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Posts Tagged ‘widow’

Today has been one year since Jerry died. I don’t like to revisit unpleasantness, but want to mark this day in some way for such a wonderful husband and father. His presence when he entered a life, or even a room, changed those who experienced him forever. I am lucky to have been the one closest to him, and am forever changed and strengthened because of it.

Last year when his ashes were delivered to me, my wonderful daughter came for support, and I suspected I might need her. We opened the door exactly at the allotted time to see a small box carried by Pee Wee Herman. Not really, of course, but the funeral home rep was small with cropped hair, pointy nose, mischievous eyes and a bow tie. Without sacrificing respect he carried out his duties in an upbeat manner. He even offered to help us see if the ashes would fit the favorite of two containers my friend Pat and I had purchased. It was close, but “Pee Wee” said he could usually “massage” these things into place. And he did. Surely Jerry had something to do with his delivery by the most perfect messenger. I put his card away in my Red Book of information and told Amy to be sure and call him personally when it is my time.

Maybe this is the time to post a poem I wrote this year and then back to living a life that takes all its parts in stride, including the ones that hurt.

Profound Pronouns

Must remember to say

I, not we

Me, not us

Mine, not ours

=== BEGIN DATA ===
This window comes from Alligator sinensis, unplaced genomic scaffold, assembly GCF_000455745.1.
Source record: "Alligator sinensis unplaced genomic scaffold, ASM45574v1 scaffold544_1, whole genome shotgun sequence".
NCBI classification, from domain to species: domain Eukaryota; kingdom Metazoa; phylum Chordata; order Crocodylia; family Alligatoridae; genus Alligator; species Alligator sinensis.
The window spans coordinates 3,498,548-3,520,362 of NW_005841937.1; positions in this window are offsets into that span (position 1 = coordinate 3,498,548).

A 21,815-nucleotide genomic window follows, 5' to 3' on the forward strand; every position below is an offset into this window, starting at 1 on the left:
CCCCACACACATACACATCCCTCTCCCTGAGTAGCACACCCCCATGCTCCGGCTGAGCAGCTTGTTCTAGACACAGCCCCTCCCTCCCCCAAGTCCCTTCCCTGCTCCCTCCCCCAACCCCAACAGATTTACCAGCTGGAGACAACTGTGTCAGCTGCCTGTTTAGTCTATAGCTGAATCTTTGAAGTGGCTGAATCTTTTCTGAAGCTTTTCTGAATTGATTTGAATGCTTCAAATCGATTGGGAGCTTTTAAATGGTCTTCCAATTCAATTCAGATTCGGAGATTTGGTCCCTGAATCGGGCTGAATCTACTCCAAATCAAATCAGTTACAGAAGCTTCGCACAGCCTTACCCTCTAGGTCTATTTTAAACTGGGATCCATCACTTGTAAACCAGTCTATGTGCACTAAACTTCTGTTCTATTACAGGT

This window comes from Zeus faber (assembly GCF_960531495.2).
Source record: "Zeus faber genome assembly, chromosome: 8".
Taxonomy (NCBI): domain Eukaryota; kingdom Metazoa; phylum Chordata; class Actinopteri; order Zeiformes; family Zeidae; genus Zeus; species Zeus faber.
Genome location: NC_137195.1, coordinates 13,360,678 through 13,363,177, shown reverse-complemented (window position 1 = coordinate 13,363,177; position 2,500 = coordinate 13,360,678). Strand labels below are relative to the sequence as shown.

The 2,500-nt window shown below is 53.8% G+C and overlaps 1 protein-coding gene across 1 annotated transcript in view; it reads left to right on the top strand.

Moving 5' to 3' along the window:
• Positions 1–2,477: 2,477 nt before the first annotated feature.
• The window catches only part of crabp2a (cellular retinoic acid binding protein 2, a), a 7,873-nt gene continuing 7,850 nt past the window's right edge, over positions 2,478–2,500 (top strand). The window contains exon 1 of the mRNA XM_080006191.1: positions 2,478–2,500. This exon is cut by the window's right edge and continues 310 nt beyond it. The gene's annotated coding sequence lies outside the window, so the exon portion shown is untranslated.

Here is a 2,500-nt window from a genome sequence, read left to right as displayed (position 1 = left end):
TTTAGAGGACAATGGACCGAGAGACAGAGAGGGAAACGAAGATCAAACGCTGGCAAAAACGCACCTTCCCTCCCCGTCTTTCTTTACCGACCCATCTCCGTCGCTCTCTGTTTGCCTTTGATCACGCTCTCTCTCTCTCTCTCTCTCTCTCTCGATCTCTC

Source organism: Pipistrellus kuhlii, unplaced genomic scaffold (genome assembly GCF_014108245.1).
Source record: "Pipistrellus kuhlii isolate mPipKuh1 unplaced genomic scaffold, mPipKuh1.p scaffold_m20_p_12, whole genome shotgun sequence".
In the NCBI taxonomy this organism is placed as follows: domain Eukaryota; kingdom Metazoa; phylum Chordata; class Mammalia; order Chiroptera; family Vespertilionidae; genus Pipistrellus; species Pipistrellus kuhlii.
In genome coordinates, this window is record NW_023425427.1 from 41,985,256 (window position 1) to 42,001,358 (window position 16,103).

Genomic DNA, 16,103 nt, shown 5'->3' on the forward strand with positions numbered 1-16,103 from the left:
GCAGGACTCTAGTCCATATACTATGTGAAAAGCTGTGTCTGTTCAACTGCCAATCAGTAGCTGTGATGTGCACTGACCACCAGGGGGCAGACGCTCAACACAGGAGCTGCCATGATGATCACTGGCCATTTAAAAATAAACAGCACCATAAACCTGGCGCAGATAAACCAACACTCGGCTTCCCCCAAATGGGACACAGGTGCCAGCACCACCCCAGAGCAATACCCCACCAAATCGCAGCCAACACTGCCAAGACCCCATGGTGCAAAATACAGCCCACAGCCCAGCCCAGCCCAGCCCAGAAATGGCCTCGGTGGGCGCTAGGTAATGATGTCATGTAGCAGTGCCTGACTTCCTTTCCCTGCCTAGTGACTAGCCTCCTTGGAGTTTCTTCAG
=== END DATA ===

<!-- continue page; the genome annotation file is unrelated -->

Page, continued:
Was, not is

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Hadley Hemmingway, Ernest’s first wife said this of him, according to her biographer:

Meeting Hemmingway at a party in Chicago, she told Alice Sokoloff, was a great ‘explosion into life.’ He was the first person to see deeply into her true nature, and in a rueful irony, he helped her find the strong sense of self that sustained her through their breakup.

I was so struck by this passage. Substitute Jerry and “his death” for “breakup” and you have my husband’s gift to me.

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After

monarchs-cats-004No coffee flavor wafts into the bedroom in the morning—

 Cat fur coats his pillow—

 The dinner dishes sit unmoved an hour later—

 The small wad of cash in my purse is no longer enough— 

It’s a darker dark when the power goes out—

 Pockets have new purpose, holding keys and cash at times—

 Short trips in the car increase threefold: his, mine and ours—

 Cats now go in and out the screened porch door forty times a day—

 Cell phone operation is still a mystery—

 The GPS is comfort and a modicum of freedom—

Emma mysteriously appears before the first tear reaches the cheek–

 A familiar voice on the answering machine says every day, “I’ll see you later.”

 Yes, yes, you will.

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A house unchanged , a house totally changed. I have time, lots of time to sort through a lifetime of possessions and I move at the speed of one with a long, lazy road before her. There is no hurry to eradicate the past, to decide what is important and not. No hurry, yet it begins to happen naturally, and what is important surprises. Of all the items piled in the corner of the table the largest is the size of a saltine cracker.  

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The worry stone  Hannah slipped quietly into my hand as the memorial service began. “Hold this, Ahmaw, ” my granddaughter said, “It will keep you calm.”

 

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His wallet. You have to open these things that have always been  a place you do not go. But you are there–a tiny picture from long ago.

 

 

 

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His wedding ring. So it was the third in a line of replacements, the others lost who knows where.

 

 

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The ubiquitous golf balls. 

 

 

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Oh yeah, and the Mile High Club pin.

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